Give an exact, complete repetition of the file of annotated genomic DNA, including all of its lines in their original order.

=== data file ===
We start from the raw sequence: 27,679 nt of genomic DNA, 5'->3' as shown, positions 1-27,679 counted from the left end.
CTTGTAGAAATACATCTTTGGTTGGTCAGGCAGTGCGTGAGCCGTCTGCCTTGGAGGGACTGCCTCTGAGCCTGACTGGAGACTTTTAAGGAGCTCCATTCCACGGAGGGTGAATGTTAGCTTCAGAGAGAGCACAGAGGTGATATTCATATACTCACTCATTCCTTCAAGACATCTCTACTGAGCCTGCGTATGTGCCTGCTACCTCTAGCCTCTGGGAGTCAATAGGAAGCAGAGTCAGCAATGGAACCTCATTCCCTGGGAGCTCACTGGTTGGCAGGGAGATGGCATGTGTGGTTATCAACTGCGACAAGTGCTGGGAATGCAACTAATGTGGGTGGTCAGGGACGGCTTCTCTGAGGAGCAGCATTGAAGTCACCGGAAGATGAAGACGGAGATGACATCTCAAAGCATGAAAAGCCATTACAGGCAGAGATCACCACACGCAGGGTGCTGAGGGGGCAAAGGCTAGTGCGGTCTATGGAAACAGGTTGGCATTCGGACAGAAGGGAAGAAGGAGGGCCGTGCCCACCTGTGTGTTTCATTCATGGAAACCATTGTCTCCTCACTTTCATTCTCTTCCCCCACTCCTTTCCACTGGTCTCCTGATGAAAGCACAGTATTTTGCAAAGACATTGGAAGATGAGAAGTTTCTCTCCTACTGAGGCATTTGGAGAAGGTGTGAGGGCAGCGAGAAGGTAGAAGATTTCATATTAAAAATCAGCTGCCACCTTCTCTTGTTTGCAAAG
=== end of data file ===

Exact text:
We start from the raw sequence: 27,679 nt of genomic DNA, 5'->3' as shown, positions 1-27,679 counted from the left end.
CTTGTAGAAATACATCTTTGGTTGGTCAGGCAGTGCGTGAGCCGTCTGCCTTGGAGGGACTGCCTCTGAGCCTGACTGGAGACTTTTAAGGAGCTCCATTCCACGGAGGGTGAATGTTAGCTTCAGAGAGAGCACAGAGGTGATATTCATATACTCACTCATTCCTTCAAGACATCTCTACTGAGCCTGCGTATGTGCCTGCTACCTCTAGCCTCTGGGAGTCAATAGGAAGCAGAGTCAGCAATGGAACCTCATTCCCTGGGAGCTCACTGGTTGGCAGGGAGATGGCATGTGTGGTTATCAACTGCGACAAGTGCTGGGAATGCAACTAATGTGGGTGGTCAGGGACGGCTTCTCTGAGGAGCAGCATTGAAGTCACCGGAAGATGAAGACGGAGATGACATCTCAAAGCATGAAAAGCCATTACAGGCAGAGATCACCACACGCAGGGTGCTGAGGGGGCAAAGGCTAGTGCGGTCTATGGAAACAGGTTGGCATTCGGACAGAAGGGAAGAAGGAGGGCCGTGCCCACCTGTGTGTTTCATTCATGGAAACCATTGTCTCCTCACTTTCATTCTCTTCCCCCACTCCTTTCCACTGGTCTCCTGATGAAAGCACAGTATTTTGCAAAGACATTGGAAGATGAGAAGTTTCTCTCCTACTGAGGCATTTGGAGAAGGTGTGAGGGCAGCGAGAAGGTAGAAGATTTCATATTAAAAATCAGCTGCCACCTTCTCTTGTTTGCAAAG